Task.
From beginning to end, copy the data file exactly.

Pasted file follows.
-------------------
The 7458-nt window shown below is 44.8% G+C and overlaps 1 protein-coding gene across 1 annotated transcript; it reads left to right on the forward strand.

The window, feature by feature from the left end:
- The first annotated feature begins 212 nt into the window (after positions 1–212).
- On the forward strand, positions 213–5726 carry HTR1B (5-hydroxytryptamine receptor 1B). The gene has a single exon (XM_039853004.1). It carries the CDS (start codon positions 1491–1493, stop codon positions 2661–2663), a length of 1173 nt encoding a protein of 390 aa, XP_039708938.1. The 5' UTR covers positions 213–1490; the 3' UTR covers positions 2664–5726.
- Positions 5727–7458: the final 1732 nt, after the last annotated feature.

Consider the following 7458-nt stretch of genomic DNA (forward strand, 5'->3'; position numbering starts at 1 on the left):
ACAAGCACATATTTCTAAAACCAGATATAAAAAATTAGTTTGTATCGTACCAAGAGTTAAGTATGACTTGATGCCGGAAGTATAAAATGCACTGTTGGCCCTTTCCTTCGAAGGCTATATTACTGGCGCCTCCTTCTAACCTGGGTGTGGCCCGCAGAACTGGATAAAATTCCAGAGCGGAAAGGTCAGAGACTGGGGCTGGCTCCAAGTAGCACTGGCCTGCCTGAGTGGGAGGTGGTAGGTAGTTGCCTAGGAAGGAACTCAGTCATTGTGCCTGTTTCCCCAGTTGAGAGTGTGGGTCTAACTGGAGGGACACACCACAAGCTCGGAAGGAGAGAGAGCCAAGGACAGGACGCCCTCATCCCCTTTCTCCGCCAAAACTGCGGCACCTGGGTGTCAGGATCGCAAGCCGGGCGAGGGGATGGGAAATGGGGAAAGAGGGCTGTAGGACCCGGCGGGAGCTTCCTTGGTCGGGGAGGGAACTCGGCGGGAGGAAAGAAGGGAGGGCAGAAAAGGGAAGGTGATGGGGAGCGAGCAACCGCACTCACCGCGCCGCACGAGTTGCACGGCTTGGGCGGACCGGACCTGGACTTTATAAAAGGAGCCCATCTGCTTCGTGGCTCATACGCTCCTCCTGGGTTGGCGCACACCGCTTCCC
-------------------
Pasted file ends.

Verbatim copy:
The 7458-nt window shown below is 44.8% G+C and overlaps 1 protein-coding gene across 1 annotated transcript; it reads left to right on the forward strand.

The window, feature by feature from the left end:
- The first annotated feature begins 212 nt into the window (after positions 1–212).
- On the forward strand, positions 213–5726 carry HTR1B (5-hydroxytryptamine receptor 1B). The gene has a single exon (XM_039853004.1). It carries the CDS (start codon positions 1491–1493, stop codon positions 2661–2663), a length of 1173 nt encoding a protein of 390 aa, XP_039708938.1. The 5' UTR covers positions 213–1490; the 3' UTR covers positions 2664–5726.
- Positions 5727–7458: the final 1732 nt, after the last annotated feature.

Consider the following 7458-nt stretch of genomic DNA (forward strand, 5'->3'; position numbering starts at 1 on the left):
ACAAGCACATATTTCTAAAACCAGATATAAAAAATTAGTTTGTATCGTACCAAGAGTTAAGTATGACTTGATGCCGGAAGTATAAAATGCACTGTTGGCCCTTTCCTTCGAAGGCTATATTACTGGCGCCTCCTTCTAACCTGGGTGTGGCCCGCAGAACTGGATAAAATTCCAGAGCGGAAAGGTCAGAGACTGGGGCTGGCTCCAAGTAGCACTGGCCTGCCTGAGTGGGAGGTGGTAGGTAGTTGCCTAGGAAGGAACTCAGTCATTGTGCCTGTTTCCCCAGTTGAGAGTGTGGGTCTAACTGGAGGGACACACCACAAGCTCGGAAGGAGAGAGAGCCAAGGACAGGACGCCCTCATCCCCTTTCTCCGCCAAAACTGCGGCACCTGGGTGTCAGGATCGCAAGCCGGGCGAGGGGATGGGAAATGGGGAAAGAGGGCTGTAGGACCCGGCGGGAGCTTCCTTGGTCGGGGAGGGAACTCGGCGGGAGGAAAGAAGGGAGGGCAGAAAAGGGAAGGTGATGGGGAGCGAGCAACCGCACTCACCGCGCCGCACGAGTTGCACGGCTTGGGCGGACCGGACCTGGACTTTATAAAAGGAGCCCATCTGCTTCGTGGCTCATACGCTCCTCCTGGGTTGGCGCACACCGCTTCCC